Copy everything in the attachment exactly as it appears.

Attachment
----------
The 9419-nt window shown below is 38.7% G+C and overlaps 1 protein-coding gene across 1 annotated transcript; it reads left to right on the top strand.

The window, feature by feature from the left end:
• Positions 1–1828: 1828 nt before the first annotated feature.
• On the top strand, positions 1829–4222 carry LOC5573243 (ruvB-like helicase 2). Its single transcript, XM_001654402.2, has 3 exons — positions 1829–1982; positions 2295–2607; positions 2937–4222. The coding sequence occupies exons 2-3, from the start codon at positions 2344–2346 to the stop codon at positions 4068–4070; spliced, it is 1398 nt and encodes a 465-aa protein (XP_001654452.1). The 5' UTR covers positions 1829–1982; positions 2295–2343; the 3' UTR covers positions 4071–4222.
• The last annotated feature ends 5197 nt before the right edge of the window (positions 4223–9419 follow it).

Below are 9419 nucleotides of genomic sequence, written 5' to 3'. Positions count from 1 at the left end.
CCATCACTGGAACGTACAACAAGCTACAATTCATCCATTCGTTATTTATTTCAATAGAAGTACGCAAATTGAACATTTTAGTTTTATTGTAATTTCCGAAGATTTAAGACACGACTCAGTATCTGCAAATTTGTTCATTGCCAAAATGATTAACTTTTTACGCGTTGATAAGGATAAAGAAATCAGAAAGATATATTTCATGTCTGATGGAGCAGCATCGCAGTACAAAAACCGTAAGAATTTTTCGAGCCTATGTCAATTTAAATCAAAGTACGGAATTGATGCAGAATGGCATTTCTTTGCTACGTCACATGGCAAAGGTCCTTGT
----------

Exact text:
The 9419-nt window shown below is 38.7% G+C and overlaps 1 protein-coding gene across 1 annotated transcript; it reads left to right on the top strand.

The window, feature by feature from the left end:
• Positions 1–1828: 1828 nt before the first annotated feature.
• On the top strand, positions 1829–4222 carry LOC5573243 (ruvB-like helicase 2). Its single transcript, XM_001654402.2, has 3 exons — positions 1829–1982; positions 2295–2607; positions 2937–4222. The coding sequence occupies exons 2-3, from the start codon at positions 2344–2346 to the stop codon at positions 4068–4070; spliced, it is 1398 nt and encodes a 465-aa protein (XP_001654452.1). The 5' UTR covers positions 1829–1982; positions 2295–2343; the 3' UTR covers positions 4071–4222.
• The last annotated feature ends 5197 nt before the right edge of the window (positions 4223–9419 follow it).

Below are 9419 nucleotides of genomic sequence, written 5' to 3'. Positions count from 1 at the left end.
CCATCACTGGAACGTACAACAAGCTACAATTCATCCATTCGTTATTTATTTCAATAGAAGTACGCAAATTGAACATTTTAGTTTTATTGTAATTTCCGAAGATTTAAGACACGACTCAGTATCTGCAAATTTGTTCATTGCCAAAATGATTAACTTTTTACGCGTTGATAAGGATAAAGAAATCAGAAAGATATATTTCATGTCTGATGGAGCAGCATCGCAGTACAAAAACCGTAAGAATTTTTCGAGCCTATGTCAATTTAAATCAAAGTACGGAATTGATGCAGAATGGCATTTCTTTGCTACGTCACATGGCAAAGGTCCTTGT